Day 4. - Recycle...Turn it into another product!
Summary: There can be no such thing as trash; it is either re-usable material or a waste product that can be recycled. Read More
As anyone who has attempted to regularly recycle without an active curbside program can attest, recycling is not currently convenient.
The cost of raw materials across the world is on the rise. In the long-run, it costs more to replace a recyclable product than to recover the raw materials. The recycling process as we know it began during the last 30 years or so, and its future is promising. As an example, consider the world's largest ships that are the length of 2-3 football fields and as tall as 15 stories. Eventually they are put to rest, often coming to the beaches of Bangladesh as a final resting place...or so you would think. But instead of decaying, the ships are stripped down and over 95% of the materials are recycled. Almost all materials can and should be recycled and not made into waste or trash. One manís trash literally is anotherís treasure.
American Heritage defines recycling as: "To put or pass through a cycle again, as for further treatment". Even banana peels, apple cores and other organics can be recycled through composting. Every household, living complex and business should have some type of recycling program, which may be as simple as setting aside a separate container for recyclables and put it on the curb alongside your trash. Building owners and associations need to address ways to make it easier for tenants to comply by implementing easy to follow programs.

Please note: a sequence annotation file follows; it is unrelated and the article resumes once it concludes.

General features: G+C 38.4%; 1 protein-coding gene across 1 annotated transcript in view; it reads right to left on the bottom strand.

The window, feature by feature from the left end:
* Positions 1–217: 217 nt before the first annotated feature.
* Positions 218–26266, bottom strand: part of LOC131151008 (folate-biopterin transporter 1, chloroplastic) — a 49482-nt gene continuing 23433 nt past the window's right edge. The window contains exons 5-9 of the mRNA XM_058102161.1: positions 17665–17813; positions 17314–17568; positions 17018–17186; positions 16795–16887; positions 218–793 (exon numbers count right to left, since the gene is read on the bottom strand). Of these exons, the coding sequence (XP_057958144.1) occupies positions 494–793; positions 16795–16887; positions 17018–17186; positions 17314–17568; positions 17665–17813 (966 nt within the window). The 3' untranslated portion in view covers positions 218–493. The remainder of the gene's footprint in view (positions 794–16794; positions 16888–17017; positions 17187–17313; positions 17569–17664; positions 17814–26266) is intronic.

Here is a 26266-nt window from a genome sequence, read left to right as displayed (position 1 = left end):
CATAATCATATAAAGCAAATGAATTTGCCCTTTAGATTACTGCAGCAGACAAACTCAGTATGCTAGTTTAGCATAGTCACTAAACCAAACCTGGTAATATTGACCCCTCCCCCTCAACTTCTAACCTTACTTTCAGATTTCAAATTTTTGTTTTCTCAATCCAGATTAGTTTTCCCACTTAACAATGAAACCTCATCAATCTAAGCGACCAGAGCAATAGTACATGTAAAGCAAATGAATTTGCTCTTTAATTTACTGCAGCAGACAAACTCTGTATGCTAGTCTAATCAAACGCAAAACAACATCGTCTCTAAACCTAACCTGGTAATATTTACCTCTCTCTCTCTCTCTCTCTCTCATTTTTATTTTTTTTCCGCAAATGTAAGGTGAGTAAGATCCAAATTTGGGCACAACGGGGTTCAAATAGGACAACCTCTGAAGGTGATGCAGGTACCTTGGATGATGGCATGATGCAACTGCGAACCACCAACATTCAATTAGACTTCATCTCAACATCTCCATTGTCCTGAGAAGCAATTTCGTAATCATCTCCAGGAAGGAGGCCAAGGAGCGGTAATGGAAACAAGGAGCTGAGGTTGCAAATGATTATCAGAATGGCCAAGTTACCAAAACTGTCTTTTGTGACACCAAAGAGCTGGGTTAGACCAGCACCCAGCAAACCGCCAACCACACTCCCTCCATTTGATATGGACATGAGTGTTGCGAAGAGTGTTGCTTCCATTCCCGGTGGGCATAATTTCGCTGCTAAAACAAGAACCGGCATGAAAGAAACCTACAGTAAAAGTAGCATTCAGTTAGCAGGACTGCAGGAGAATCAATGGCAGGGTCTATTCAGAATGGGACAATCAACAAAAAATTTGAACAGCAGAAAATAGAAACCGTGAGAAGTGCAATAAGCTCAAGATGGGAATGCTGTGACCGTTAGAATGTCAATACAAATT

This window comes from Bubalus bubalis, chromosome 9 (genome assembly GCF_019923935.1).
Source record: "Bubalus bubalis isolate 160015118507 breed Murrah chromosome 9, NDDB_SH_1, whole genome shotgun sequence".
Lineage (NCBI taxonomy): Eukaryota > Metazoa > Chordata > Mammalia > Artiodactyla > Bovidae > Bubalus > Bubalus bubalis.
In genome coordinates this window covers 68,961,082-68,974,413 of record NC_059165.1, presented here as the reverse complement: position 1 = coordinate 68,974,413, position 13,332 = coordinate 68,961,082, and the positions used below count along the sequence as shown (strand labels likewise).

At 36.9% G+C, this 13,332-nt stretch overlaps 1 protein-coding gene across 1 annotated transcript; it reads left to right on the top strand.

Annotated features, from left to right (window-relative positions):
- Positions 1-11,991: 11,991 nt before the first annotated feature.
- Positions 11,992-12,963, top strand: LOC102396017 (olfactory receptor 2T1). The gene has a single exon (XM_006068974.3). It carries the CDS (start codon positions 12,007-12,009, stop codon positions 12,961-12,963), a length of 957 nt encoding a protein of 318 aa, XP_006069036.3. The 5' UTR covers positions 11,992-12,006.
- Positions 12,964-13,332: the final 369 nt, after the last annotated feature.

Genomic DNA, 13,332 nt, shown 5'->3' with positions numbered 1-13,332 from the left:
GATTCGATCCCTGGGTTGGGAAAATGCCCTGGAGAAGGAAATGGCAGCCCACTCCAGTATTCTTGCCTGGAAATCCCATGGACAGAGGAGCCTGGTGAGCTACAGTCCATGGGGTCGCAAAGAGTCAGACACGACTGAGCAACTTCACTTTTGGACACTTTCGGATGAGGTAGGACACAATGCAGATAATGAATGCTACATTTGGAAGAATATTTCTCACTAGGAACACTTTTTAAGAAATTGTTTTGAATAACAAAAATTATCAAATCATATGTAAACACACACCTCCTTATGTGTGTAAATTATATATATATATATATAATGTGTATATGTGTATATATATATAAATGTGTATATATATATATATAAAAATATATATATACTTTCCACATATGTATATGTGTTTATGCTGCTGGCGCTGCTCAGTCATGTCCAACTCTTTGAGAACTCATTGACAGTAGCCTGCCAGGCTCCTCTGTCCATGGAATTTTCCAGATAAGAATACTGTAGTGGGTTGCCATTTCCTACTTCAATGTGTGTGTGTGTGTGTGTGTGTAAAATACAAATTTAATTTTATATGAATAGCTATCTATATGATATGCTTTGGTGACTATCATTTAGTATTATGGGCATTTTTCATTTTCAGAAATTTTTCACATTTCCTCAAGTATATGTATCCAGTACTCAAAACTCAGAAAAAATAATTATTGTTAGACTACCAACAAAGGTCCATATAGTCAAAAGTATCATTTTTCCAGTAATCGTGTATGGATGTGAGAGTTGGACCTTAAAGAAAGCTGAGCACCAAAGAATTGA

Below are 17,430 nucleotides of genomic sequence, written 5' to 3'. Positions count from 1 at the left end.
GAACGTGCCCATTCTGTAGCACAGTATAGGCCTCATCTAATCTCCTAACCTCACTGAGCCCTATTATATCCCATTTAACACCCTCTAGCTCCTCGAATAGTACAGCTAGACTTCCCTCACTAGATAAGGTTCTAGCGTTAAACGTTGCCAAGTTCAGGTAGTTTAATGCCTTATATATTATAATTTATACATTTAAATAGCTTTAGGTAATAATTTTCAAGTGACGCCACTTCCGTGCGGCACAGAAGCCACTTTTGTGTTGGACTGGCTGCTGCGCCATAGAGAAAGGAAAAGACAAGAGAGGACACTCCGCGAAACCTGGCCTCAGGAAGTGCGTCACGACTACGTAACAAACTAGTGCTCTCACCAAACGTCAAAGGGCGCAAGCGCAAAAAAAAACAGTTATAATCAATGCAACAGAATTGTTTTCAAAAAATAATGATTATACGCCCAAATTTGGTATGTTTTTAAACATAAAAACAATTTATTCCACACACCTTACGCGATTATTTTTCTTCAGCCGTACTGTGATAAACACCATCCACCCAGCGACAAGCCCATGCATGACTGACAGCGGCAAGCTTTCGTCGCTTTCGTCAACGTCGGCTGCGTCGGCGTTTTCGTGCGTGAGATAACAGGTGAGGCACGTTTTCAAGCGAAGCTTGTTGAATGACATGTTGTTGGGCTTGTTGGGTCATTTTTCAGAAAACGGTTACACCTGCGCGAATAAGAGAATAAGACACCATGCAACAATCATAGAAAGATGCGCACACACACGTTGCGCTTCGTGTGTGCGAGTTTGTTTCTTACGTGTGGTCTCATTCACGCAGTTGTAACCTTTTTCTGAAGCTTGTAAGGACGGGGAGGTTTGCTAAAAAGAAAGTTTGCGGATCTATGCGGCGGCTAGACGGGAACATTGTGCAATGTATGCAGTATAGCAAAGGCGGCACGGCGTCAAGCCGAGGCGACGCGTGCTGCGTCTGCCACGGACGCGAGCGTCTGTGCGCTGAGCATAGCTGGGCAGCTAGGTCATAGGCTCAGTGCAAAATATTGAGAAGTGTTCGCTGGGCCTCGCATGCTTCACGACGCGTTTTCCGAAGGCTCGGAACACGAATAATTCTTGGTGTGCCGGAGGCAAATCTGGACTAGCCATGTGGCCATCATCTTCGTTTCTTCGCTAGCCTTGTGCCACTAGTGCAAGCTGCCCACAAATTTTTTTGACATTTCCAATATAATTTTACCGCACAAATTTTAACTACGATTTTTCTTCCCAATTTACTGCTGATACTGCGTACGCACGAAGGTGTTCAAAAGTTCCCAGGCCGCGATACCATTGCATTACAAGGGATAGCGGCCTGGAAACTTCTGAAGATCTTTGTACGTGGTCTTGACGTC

Buying products that contain the highest amount of recycled materials helps to close the loop and will ensure that the recycling process is profitable enough to be sustained...so it is imperative that all new purchases contain as much recycled material as possible.